Licensing - helixml/helix

Licensing is an essential aspect of open source projects, as it determines how the software can be used, modified, and distributed. Here are some licensing options for the Helix project ( with examples:

  1. MIT License The MIT License is a permissive license with minimal restrictions. It allows users to do almost anything with the software, including using, copying, modifying, merging, publishing, distributing, sublicensing, and/or selling copies of the Software, provided that the copyright notice and the permission notice are included in all copies or substantial portions of the Software.


    Copyright (c) [year] [copyright holders]
    Permission is hereby granted, free of charge, to any person obtaining a copy of this software and associated documentation files (the "Software"), to deal in the Software without restriction, including without limitation the rights to use, copy, modify, merge, publish, distribute, sublicense, and/or sell copies of the Software, and to permit persons to whom the Software is furnished to do so, subject to the following conditions:
    The above copyright notice and this permission notice shall be included in all copies or substantial portions of the Software.

    Helix project uses the MIT License for some of its components, such as the Go Programming Language.

  2. Apache License 2.0 The Apache License 2.0 is another permissive license that allows users to freely use, modify, and distribute the software. It also includes an explicit patent grant.


    Copyright [year] [copyright holders]
    Licensed under the Apache License, Version 2.0 (the "License");
    you may not use this file except in compliance with the License.
    You may obtain a copy of the License at
    Unless required by applicable law or agreed to in writing, software
    distributed under the License is distributed on an "AS IS" BASIS,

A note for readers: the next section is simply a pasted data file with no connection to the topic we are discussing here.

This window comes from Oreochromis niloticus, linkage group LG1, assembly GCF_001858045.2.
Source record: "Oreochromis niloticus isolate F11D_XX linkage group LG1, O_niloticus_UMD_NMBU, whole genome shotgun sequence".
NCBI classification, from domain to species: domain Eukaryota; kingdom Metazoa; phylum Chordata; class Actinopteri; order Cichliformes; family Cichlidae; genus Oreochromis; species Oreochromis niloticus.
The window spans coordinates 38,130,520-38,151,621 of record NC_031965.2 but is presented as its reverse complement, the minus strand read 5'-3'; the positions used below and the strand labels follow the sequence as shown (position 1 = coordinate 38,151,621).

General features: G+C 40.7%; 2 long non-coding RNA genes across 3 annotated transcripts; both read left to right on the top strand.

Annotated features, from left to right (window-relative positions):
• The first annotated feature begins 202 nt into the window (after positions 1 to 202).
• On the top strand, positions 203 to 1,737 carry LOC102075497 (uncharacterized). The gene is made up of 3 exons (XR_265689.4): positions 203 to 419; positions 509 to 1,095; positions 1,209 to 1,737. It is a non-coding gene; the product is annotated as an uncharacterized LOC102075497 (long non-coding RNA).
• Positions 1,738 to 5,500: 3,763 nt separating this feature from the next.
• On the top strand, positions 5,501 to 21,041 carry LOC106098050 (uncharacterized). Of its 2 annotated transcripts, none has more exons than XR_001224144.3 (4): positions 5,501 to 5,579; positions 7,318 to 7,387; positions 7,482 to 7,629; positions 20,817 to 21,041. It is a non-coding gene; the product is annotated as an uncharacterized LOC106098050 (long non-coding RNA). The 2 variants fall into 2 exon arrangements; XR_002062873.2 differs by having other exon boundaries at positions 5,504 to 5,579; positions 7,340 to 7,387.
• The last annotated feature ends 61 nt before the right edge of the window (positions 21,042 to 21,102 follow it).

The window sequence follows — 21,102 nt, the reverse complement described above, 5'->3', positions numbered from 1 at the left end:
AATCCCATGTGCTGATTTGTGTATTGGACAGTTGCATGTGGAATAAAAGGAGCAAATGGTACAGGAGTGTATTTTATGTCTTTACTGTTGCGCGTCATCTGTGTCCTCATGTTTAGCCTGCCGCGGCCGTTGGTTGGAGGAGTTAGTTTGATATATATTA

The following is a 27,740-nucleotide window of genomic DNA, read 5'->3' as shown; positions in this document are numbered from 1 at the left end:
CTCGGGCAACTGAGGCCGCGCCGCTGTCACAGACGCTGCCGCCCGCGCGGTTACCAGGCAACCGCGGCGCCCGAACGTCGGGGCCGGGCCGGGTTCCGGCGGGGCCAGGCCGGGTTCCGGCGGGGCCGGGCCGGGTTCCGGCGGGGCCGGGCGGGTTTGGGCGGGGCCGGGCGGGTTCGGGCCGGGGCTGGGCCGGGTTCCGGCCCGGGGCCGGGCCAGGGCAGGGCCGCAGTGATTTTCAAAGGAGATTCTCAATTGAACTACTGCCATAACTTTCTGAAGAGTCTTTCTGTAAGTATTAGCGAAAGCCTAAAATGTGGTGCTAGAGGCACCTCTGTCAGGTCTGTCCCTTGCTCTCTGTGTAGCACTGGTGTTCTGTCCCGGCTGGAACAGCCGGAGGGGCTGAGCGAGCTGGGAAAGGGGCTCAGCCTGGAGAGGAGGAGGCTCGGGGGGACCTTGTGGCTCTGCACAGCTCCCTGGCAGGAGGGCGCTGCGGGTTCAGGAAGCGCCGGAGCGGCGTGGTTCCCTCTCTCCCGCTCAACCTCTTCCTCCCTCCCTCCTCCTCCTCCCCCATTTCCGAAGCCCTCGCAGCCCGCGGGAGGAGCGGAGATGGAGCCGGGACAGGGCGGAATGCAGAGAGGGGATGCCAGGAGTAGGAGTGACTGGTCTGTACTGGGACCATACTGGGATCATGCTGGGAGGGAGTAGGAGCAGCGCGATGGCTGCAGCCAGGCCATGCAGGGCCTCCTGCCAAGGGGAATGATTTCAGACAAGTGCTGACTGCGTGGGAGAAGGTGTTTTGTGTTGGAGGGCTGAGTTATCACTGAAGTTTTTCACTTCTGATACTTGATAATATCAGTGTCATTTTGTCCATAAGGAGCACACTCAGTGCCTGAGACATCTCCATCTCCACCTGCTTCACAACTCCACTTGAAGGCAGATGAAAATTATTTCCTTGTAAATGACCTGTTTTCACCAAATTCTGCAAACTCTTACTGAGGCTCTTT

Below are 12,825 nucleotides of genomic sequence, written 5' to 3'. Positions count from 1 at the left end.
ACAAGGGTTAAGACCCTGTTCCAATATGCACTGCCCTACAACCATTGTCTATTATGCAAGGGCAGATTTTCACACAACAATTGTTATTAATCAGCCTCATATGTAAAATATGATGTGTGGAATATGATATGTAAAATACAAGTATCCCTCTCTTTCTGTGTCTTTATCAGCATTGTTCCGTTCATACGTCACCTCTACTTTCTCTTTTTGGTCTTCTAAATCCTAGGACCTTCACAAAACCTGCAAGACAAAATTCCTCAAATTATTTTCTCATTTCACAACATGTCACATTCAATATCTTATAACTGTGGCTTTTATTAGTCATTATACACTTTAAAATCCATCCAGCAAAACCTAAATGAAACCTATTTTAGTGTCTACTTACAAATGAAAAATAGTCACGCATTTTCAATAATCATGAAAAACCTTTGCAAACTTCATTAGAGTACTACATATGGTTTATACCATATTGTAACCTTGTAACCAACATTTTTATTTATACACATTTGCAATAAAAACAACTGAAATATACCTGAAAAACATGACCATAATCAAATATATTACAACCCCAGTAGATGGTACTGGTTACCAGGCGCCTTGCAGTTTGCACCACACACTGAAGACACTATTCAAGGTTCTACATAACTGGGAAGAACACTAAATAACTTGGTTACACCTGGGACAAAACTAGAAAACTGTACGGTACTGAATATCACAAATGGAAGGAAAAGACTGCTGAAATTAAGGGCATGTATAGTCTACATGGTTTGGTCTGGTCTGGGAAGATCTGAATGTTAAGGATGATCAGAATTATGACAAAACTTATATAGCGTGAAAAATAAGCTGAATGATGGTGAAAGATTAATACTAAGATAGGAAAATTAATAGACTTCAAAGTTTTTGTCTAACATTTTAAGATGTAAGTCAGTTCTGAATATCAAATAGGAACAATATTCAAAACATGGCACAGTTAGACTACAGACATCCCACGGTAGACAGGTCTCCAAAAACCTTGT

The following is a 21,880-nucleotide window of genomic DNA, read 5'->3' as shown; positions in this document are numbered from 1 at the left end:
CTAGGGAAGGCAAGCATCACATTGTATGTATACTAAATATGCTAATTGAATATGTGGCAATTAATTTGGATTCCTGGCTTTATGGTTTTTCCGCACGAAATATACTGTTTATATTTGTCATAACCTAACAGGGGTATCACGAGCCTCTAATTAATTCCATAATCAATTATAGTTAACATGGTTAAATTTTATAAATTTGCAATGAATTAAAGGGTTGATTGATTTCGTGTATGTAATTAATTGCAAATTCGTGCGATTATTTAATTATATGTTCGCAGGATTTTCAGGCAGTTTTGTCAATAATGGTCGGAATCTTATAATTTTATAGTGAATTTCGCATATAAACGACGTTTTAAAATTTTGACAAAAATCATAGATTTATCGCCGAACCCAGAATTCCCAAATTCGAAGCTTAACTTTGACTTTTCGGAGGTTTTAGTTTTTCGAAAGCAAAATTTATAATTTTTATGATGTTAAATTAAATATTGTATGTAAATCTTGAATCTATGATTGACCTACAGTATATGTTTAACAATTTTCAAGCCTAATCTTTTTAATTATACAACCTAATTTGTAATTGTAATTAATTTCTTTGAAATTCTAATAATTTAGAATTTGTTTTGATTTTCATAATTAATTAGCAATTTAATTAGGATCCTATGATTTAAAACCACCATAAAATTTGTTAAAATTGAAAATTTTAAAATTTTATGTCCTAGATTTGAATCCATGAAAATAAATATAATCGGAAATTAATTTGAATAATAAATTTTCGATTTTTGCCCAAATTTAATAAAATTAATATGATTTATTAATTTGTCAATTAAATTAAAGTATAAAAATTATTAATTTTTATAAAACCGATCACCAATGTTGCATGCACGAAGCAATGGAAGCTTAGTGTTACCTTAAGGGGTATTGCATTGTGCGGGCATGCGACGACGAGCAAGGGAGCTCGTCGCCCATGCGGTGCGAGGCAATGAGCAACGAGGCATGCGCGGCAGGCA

WITHOUT WARRANTIES OR CONDITIONS OF ANY KIND, either express or implied.
    See the License for the specific language governing permissions and
    limitations under the License.

    The Helix project uses the Apache License 2.0 for some of its components, such as Gorilla Router and Gorilla Websocket.

  3. GNU General Public License v2.0 The GNU General Public License v2.0 (GPLv2) is a copyleft license that requires any derivative work to be distributed under the same license terms. This ensures that the software and its derivatives remain open source.


    Copyright (C) [year] [copyright holders]
    This program is free software; you can redistribute it and/or modify
    it under the terms of the GNU General Public License as published by
    the Free Software Foundation; version 2 of the License.
    This program is distributed in the hope that it will be useful,
    but WITHOUT ANY WARRANTY; without even the implied warranty of
    GNU General Public License for more details.
    You should have received a copy of the GNU General Public License along
    with this program; if not, write to the Free Software Foundation, Inc.,
    51 Franklin St, Fifth Floor, Boston, MA 02110-1301 USA.

    The Helix project does not use the GPLv2, but it is a popular license in the open source community, used by projects like the Linux kernel and the GNU Compiler Collection (GCC).

  4. PostgreSQL License The PostgreSQL License is a permissive license similar to the MIT License but with an additional requirement to include the original copyright notice and permission notice in all copies of the software.


    Copyright (c) [year] [copyright holders]
    Permission to use, copy, modify, and distribute this software and its
    documentation for any purpose, without fee, and without a written
    agreement is hereby granted, provided that the above copyright notice
    and this permission notice appear in all copies, and that the name of
    the above copyright owners not be used in advertising or publicity
    without the specific, written permission of the copyright owners.

    The Helix project uses the PostgreSQL License for its PostgreSQL dependency.

When choosing a license for your project, consider the project's goals, the community you want to attract, and the compatibility with other projects you depend on. For more information on open source licensing, refer to the following resources: